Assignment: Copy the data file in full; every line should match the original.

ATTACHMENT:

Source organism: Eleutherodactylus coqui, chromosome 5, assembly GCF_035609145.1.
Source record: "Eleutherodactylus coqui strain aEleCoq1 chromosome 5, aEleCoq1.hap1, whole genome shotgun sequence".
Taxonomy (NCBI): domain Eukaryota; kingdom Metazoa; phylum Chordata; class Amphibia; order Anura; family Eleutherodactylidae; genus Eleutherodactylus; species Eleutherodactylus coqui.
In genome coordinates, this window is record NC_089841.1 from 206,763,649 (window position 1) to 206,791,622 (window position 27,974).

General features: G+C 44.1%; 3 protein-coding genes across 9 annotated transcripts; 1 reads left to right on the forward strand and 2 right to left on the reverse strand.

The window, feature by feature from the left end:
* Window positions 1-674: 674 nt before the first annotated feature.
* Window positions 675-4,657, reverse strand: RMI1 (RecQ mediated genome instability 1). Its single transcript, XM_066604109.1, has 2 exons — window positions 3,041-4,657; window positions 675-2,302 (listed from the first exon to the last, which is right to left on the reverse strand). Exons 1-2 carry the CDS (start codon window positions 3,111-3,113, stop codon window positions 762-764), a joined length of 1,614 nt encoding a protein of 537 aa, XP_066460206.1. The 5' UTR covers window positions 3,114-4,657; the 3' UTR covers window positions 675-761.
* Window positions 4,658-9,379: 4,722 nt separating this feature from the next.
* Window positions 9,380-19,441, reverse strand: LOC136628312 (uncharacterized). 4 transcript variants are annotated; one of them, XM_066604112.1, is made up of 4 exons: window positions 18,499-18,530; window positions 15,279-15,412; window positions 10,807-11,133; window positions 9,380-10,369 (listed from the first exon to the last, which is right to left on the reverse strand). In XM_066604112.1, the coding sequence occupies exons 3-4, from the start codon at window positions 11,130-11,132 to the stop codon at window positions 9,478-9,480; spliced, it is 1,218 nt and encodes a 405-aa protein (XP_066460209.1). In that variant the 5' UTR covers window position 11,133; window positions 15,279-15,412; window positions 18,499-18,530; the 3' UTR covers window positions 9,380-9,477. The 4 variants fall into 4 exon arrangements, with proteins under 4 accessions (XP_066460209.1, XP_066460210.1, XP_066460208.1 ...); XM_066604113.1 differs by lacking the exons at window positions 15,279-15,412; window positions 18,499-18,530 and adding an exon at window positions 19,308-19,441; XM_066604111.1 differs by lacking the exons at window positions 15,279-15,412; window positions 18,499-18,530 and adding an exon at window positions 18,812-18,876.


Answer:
Source organism: Eleutherodactylus coqui, chromosome 5, assembly GCF_035609145.1.
Source record: "Eleutherodactylus coqui strain aEleCoq1 chromosome 5, aEleCoq1.hap1, whole genome shotgun sequence".
Taxonomy (NCBI): domain Eukaryota; kingdom Metazoa; phylum Chordata; class Amphibia; order Anura; family Eleutherodactylidae; genus Eleutherodactylus; species Eleutherodactylus coqui.
In genome coordinates, this window is record NC_089841.1 from 206,763,649 (window position 1) to 206,791,622 (window position 27,974).

General features: G+C 44.1%; 3 protein-coding genes across 9 annotated transcripts; 1 reads left to right on the forward strand and 2 right to left on the reverse strand.

The window, feature by feature from the left end:
* Window positions 1-674: 674 nt before the first annotated feature.
* Window positions 675-4,657, reverse strand: RMI1 (RecQ mediated genome instability 1). Its single transcript, XM_066604109.1, has 2 exons — window positions 3,041-4,657; window positions 675-2,302 (listed from the first exon to the last, which is right to left on the reverse strand). Exons 1-2 carry the CDS (start codon window positions 3,111-3,113, stop codon window positions 762-764), a joined length of 1,614 nt encoding a protein of 537 aa, XP_066460206.1. The 5' UTR covers window positions 3,114-4,657; the 3' UTR covers window positions 675-761.
* Window positions 4,658-9,379: 4,722 nt separating this feature from the next.
* Window positions 9,380-19,441, reverse strand: LOC136628312 (uncharacterized). 4 transcript variants are annotated; one of them, XM_066604112.1, is made up of 4 exons: window positions 18,499-18,530; window positions 15,279-15,412; window positions 10,807-11,133; window positions 9,380-10,369 (listed from the first exon to the last, which is right to left on the reverse strand). In XM_066604112.1, the coding sequence occupies exons 3-4, from the start codon at window positions 11,130-11,132 to the stop codon at window positions 9,478-9,480; spliced, it is 1,218 nt and encodes a 405-aa protein (XP_066460209.1). In that variant the 5' UTR covers window position 11,133; window positions 15,279-15,412; window positions 18,499-18,530; the 3' UTR covers window positions 9,380-9,477. The 4 variants fall into 4 exon arrangements, with proteins under 4 accessions (XP_066460209.1, XP_066460210.1, XP_066460208.1 ...); XM_066604113.1 differs by lacking the exons at window positions 15,279-15,412; window positions 18,499-18,530 and adding an exon at window positions 19,308-19,441; XM_066604111.1 differs by lacking the exons at window positions 15,279-15,412; window positions 18,499-18,530 and adding an exon at window positions 18,812-18,876.